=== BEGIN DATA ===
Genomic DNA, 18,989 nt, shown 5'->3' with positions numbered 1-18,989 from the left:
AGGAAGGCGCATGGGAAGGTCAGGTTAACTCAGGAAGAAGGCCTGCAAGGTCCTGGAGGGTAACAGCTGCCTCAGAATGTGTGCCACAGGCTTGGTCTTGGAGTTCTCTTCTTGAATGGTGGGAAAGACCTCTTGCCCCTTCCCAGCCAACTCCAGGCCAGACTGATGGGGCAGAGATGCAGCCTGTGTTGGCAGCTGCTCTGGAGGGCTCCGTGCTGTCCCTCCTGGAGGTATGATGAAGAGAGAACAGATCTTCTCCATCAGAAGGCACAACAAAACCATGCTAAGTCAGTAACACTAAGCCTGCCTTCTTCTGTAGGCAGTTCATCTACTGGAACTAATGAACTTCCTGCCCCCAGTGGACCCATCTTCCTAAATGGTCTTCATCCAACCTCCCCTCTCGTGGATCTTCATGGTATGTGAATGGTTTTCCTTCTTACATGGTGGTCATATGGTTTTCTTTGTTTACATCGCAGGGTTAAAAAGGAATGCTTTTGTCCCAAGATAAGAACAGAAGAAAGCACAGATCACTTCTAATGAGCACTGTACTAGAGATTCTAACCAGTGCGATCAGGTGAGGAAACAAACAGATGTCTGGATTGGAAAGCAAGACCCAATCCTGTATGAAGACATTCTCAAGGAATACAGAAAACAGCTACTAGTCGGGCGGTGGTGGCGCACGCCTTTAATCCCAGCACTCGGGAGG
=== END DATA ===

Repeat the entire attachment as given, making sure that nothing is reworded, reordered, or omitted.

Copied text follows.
Genomic DNA, 18,989 nt, shown 5'->3' with positions numbered 1-18,989 from the left:
AGGAAGGCGCATGGGAAGGTCAGGTTAACTCAGGAAGAAGGCCTGCAAGGTCCTGGAGGGTAACAGCTGCCTCAGAATGTGTGCCACAGGCTTGGTCTTGGAGTTCTCTTCTTGAATGGTGGGAAAGACCTCTTGCCCCTTCCCAGCCAACTCCAGGCCAGACTGATGGGGCAGAGATGCAGCCTGTGTTGGCAGCTGCTCTGGAGGGCTCCGTGCTGTCCCTCCTGGAGGTATGATGAAGAGAGAACAGATCTTCTCCATCAGAAGGCACAACAAAACCATGCTAAGTCAGTAACACTAAGCCTGCCTTCTTCTGTAGGCAGTTCATCTACTGGAACTAATGAACTTCCTGCCCCCAGTGGACCCATCTTCCTAAATGGTCTTCATCCAACCTCCCCTCTCGTGGATCTTCATGGTATGTGAATGGTTTTCCTTCTTACATGGTGGTCATATGGTTTTCTTTGTTTACATCGCAGGGTTAAAAAGGAATGCTTTTGTCCCAAGATAAGAACAGAAGAAAGCACAGATCACTTCTAATGAGCACTGTACTAGAGATTCTAACCAGTGCGATCAGGTGAGGAAACAAACAGATGTCTGGATTGGAAAGCAAGACCCAATCCTGTATGAAGACATTCTCAAGGAATACAGAAAACAGCTACTAGTCGGGCGGTGGTGGCGCACGCCTTTAATCCCAGCACTCGGGAGG